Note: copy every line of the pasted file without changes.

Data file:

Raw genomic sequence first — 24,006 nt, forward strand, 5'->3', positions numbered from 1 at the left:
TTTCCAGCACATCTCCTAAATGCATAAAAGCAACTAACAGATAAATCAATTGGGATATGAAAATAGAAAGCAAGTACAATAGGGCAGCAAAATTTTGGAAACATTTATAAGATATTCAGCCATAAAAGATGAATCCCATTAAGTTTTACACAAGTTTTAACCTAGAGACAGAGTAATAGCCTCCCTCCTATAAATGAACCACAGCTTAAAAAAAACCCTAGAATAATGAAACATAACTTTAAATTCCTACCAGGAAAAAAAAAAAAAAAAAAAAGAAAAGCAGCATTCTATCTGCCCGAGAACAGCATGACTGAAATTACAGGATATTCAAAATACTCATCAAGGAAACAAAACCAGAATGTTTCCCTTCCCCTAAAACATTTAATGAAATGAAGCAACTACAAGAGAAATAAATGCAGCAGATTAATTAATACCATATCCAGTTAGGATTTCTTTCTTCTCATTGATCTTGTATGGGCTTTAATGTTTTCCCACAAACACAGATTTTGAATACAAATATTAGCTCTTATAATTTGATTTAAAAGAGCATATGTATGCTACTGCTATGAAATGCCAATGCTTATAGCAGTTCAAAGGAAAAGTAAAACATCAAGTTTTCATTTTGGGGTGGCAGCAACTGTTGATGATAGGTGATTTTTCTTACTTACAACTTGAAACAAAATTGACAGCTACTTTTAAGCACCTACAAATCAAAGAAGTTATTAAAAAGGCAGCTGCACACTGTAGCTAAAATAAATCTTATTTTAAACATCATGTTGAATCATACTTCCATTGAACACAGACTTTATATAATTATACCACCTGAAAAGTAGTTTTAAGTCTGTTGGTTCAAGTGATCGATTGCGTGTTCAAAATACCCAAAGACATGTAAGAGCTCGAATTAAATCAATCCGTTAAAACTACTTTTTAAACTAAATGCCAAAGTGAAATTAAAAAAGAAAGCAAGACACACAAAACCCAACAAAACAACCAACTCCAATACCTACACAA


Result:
Raw genomic sequence first — 24,006 nt, forward strand, 5'->3', positions numbered from 1 at the left:
TTTCCAGCACATCTCCTAAATGCATAAAAGCAACTAACAGATAAATCAATTGGGATATGAAAATAGAAAGCAAGTACAATAGGGCAGCAAAATTTTGGAAACATTTATAAGATATTCAGCCATAAAAGATGAATCCCATTAAGTTTTACACAAGTTTTAACCTAGAGACAGAGTAATAGCCTCCCTCCTATAAATGAACCACAGCTTAAAAAAAACCCTAGAATAATGAAACATAACTTTAAATTCCTACCAGGAAAAAAAAAAAAAAAAAAAAGAAAAGCAGCATTCTATCTGCCCGAGAACAGCATGACTGAAATTACAGGATATTCAAAATACTCATCAAGGAAACAAAACCAGAATGTTTCCCTTCCCCTAAAACATTTAATGAAATGAAGCAACTACAAGAGAAATAAATGCAGCAGATTAATTAATACCATATCCAGTTAGGATTTCTTTCTTCTCATTGATCTTGTATGGGCTTTAATGTTTTCCCACAAACACAGATTTTGAATACAAATATTAGCTCTTATAATTTGATTTAAAAGAGCATATGTATGCTACTGCTATGAAATGCCAATGCTTATAGCAGTTCAAAGGAAAAGTAAAACATCAAGTTTTCATTTTGGGGTGGCAGCAACTGTTGATGATAGGTGATTTTTCTTACTTACAACTTGAAACAAAATTGACAGCTACTTTTAAGCACCTACAAATCAAAGAAGTTATTAAAAAGGCAGCTGCACACTGTAGCTAAAATAAATCTTATTTTAAACATCATGTTGAATCATACTTCCATTGAACACAGACTTTATATAATTATACCACCTGAAAAGTAGTTTTAAGTCTGTTGGTTCAAGTGATCGATTGCGTGTTCAAAATACCCAAAGACATGTAAGAGCTCGAATTAAATCAATCCGTTAAAACTACTTTTTAAACTAAATGCCAAAGTGAAATTAAAAAAGAAAGCAAGACACACAAAACCCAACAAAACAACCAACTCCAATACCTACACAA